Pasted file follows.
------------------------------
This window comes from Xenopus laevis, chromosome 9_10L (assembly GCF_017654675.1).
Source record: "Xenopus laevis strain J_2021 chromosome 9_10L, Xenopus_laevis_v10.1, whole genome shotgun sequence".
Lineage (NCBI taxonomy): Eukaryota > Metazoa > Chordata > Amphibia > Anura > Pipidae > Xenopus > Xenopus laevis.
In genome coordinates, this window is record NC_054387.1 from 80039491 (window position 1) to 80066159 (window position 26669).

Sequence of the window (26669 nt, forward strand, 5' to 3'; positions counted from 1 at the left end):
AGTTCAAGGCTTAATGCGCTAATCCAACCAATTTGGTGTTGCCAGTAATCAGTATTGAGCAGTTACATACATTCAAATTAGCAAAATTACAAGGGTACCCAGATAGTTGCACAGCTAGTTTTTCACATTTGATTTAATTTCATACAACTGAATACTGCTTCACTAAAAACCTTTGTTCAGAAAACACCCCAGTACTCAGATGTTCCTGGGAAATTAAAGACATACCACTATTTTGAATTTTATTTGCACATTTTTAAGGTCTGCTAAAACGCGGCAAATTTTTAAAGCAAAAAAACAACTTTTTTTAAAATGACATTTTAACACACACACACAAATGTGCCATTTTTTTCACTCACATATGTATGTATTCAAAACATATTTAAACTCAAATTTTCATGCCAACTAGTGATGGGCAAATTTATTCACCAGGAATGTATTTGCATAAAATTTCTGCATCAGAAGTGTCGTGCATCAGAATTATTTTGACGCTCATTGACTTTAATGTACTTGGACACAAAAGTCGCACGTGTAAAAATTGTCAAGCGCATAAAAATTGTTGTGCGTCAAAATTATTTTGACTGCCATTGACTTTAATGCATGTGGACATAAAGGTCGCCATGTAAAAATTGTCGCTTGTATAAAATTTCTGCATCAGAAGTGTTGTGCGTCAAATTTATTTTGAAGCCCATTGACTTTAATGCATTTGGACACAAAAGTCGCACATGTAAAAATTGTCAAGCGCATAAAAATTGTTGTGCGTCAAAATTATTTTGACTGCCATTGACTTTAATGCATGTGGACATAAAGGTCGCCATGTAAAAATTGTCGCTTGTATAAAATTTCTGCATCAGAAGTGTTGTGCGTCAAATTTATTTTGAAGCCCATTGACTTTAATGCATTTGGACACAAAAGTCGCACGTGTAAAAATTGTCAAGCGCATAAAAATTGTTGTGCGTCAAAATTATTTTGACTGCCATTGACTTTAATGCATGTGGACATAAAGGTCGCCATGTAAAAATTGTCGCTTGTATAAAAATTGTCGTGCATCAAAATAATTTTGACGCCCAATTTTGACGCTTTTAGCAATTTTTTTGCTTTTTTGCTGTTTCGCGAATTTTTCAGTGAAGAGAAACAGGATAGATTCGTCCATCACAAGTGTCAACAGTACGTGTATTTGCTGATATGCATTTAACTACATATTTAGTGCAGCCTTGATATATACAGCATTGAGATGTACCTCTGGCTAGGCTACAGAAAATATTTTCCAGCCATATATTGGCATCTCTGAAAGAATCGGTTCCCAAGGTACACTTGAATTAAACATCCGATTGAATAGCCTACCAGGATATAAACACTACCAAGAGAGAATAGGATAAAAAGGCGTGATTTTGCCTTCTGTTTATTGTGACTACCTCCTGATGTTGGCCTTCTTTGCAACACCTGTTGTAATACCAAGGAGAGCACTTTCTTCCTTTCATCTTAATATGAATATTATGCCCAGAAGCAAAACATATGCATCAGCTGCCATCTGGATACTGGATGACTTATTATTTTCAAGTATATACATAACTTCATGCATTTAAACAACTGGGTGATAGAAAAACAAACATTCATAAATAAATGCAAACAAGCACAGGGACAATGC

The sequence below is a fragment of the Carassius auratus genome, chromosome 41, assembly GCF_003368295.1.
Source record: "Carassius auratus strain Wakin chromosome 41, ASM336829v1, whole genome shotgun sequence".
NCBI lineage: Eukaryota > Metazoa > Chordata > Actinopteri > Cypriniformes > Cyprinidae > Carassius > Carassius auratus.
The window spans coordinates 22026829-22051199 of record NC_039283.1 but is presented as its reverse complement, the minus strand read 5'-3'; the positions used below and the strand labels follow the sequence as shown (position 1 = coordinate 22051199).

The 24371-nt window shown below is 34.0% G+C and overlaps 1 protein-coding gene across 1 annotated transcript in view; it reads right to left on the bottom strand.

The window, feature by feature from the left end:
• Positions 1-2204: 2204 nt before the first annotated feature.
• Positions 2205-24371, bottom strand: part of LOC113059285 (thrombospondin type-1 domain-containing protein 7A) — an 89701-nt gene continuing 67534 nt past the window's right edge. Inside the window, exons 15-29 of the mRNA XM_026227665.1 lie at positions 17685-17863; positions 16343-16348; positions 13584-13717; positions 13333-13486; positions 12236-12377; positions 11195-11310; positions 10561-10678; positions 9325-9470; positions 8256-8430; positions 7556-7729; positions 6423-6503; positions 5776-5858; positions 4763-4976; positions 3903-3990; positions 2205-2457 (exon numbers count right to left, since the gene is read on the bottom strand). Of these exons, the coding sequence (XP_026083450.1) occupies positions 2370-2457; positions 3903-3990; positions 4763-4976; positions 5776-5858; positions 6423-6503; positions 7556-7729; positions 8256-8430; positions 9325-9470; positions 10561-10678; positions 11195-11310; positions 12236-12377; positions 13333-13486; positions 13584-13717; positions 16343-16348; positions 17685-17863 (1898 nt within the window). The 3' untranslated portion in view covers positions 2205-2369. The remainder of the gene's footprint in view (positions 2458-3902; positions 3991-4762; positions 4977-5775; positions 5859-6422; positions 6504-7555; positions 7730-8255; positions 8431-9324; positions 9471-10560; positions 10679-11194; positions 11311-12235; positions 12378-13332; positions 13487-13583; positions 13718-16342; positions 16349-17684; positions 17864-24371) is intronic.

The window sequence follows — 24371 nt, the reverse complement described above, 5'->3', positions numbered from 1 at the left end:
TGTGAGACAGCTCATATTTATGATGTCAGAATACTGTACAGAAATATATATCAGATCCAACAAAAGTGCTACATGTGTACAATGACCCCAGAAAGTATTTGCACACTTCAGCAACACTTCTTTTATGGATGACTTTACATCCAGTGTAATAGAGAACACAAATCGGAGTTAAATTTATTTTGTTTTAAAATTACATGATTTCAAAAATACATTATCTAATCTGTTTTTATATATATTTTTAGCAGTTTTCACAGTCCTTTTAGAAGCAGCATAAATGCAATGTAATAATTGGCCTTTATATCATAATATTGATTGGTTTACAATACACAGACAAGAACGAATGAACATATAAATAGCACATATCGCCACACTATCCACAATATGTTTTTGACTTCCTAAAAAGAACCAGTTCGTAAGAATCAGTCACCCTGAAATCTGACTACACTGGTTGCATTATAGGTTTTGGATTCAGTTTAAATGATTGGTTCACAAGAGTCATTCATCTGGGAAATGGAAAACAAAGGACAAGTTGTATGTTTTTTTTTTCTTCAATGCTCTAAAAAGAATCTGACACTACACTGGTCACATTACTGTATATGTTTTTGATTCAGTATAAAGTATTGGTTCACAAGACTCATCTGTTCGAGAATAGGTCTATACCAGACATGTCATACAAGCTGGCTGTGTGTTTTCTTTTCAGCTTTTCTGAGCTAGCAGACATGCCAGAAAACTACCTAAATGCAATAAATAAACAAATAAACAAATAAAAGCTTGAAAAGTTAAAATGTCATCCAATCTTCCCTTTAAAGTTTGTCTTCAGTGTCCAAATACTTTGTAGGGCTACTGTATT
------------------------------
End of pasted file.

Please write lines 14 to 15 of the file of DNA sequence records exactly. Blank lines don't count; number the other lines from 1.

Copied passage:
• Positions 2205-24371, bottom strand: part of LOC113059285 (thrombospondin type-1 domain-containing protein 7A) — an 89701-nt gene continuing 67534 nt past the window's right edge. Inside the window, exons 15-29 of the mRNA XM_026227665.1 lie at positions 17685-17863; positions 16343-16348; positions 13584-13717; positions 13333-13486; positions 12236-12377; positions 11195-11310; positions 10561-10678; positions 9325-9470; positions 8256-8430; positions 7556-7729; positions 6423-6503; positions 5776-5858; positions 4763-4976; positions 3903-3990; positions 2205-2457 (exon numbers count right to left, since the gene is read on the bottom strand). Of these exons, the coding sequence (XP_026083450.1) occupies positions 2370-2457; positions 3903-3990; positions 4763-4976; positions 5776-5858; positions 6423-6503; positions 7556-7729; positions 8256-8430; positions 9325-9470; positions 10561-10678; positions 11195-11310; positions 12236-12377; positions 13333-13486; positions 13584-13717; positions 16343-16348; positions 17685-17863 (1898 nt within the window). The 3' untranslated portion in view covers positions 2205-2369. The remainder of the gene's footprint in view (positions 2458-3902; positions 3991-4762; positions 4977-5775; positions 5859-6422; positions 6504-7555; positions 7730-8255; positions 8431-9324; positions 9471-10560; positions 10679-11194; positions 11311-12235; positions 12378-13332; positions 13487-13583; positions 13718-16342; positions 16349-17684; positions 17864-24371) is intronic.

The window sequence follows — 24371 nt, the reverse complement described above, 5'->3', positions numbered from 1 at the left end: